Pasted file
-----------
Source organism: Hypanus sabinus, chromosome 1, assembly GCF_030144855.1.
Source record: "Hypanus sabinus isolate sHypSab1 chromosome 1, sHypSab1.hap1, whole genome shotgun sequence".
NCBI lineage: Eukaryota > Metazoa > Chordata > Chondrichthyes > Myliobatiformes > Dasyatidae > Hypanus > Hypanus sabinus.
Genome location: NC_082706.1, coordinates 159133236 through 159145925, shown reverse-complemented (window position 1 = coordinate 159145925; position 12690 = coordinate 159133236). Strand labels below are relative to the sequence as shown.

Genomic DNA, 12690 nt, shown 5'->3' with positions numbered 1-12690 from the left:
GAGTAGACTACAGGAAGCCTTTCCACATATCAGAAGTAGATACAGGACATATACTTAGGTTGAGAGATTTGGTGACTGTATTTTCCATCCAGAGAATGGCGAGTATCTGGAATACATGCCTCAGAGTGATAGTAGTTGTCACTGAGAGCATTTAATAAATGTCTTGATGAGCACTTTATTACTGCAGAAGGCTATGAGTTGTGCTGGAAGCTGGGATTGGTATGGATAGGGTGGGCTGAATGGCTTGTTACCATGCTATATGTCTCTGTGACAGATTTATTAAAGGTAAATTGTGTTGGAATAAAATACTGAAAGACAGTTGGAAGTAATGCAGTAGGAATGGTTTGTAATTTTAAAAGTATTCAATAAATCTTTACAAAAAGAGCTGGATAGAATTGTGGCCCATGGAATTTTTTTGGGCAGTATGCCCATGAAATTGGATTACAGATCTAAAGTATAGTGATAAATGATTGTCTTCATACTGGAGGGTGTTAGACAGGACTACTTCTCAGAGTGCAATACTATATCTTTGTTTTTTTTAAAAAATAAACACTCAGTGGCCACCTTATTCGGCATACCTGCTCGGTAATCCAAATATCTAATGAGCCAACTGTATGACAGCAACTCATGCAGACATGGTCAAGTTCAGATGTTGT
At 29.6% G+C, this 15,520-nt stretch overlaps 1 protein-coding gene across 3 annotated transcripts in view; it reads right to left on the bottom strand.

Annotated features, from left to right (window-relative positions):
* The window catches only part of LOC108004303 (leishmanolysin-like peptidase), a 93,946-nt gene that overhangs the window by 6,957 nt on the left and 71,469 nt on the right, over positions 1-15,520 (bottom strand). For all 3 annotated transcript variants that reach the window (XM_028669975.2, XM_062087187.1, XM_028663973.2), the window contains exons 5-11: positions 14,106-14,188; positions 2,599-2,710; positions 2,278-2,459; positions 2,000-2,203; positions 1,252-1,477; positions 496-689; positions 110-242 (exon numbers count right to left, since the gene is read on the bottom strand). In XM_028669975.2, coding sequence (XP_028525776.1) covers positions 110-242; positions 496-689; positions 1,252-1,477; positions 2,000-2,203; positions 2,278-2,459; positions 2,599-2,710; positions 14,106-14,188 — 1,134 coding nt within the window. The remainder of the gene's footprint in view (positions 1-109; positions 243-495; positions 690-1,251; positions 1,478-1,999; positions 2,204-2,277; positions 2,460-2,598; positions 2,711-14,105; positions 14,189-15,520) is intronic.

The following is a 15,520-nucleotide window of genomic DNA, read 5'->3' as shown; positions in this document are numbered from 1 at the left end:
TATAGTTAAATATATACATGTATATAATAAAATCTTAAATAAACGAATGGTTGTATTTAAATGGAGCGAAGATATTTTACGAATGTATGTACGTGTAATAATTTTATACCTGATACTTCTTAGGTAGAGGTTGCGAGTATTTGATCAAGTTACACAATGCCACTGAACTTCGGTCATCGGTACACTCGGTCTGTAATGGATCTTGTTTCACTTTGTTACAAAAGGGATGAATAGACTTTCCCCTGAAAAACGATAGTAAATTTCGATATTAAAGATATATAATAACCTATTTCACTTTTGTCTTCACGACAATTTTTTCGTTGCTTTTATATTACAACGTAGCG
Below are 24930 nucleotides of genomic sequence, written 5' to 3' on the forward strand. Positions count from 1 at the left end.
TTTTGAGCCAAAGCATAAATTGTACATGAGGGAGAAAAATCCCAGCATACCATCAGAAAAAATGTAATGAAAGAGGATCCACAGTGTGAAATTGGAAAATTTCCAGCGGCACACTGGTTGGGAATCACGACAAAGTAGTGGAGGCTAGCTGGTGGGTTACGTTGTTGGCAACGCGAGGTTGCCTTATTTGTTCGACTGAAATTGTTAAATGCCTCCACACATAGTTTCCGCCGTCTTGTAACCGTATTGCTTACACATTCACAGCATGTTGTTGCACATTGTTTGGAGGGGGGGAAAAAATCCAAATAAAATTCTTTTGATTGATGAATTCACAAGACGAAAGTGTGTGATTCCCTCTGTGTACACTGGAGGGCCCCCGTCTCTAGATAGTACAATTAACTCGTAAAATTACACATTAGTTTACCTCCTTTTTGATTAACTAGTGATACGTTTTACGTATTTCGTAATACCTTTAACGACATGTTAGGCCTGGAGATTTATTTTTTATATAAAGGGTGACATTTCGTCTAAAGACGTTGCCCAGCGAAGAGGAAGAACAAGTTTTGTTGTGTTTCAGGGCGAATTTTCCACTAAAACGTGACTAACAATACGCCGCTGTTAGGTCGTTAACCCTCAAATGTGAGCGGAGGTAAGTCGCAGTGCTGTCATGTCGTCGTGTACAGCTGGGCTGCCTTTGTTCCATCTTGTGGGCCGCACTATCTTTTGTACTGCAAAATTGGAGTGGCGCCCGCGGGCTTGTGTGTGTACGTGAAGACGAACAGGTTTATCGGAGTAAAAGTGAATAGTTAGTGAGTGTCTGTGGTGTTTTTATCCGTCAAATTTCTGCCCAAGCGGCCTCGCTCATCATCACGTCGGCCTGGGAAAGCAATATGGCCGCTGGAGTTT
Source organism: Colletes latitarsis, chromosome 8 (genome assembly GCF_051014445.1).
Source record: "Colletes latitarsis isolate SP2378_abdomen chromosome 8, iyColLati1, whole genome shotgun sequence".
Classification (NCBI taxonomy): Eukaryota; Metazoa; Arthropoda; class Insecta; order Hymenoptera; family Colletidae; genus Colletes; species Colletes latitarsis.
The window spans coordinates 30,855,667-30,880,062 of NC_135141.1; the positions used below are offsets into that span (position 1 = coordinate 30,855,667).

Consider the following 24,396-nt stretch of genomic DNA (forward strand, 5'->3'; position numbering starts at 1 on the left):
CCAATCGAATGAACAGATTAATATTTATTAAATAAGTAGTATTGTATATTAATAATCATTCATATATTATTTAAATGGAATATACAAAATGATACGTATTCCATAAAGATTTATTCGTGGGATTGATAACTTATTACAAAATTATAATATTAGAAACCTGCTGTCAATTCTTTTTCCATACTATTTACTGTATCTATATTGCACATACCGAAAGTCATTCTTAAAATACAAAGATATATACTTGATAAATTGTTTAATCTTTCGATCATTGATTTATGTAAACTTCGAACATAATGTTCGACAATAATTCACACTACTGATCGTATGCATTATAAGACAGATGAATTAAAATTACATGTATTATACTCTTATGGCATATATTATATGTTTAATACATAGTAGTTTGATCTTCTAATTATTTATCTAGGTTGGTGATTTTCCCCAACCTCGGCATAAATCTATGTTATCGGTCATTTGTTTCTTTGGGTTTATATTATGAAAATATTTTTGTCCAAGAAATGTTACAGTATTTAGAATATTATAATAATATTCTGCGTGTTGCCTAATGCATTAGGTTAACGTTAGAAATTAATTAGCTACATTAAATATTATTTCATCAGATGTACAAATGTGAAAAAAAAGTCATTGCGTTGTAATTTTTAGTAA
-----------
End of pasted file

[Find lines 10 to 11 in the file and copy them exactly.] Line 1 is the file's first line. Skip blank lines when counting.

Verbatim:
The following is a 15,520-nucleotide window of genomic DNA, read 5'->3' as shown; positions in this document are numbered from 1 at the left end:
TATAGTTAAATATATACATGTATATAATAAAATCTTAAATAAACGAATGGTTGTATTTAAATGGAGCGAAGATATTTTACGAATGTATGTACGTGTAATAATTTTATACCTGATACTTCTTAGGTAGAGGTTGCGAGTATTTGATCAAGTTACACAATGCCACTGAACTTCGGTCATCGGTACACTCGGTCTGTAATGGATCTTGTTTCACTTTGTTACAAAAGGGATGAATAGACTTTCCCCTGAAAAACGATAGTAAATTTCGATATTAAAGATATATAATAACCTATTTCACTTTTGTCTTCACGACAATTTTTTCGTTGCTTTTATATTACAACGTAGCG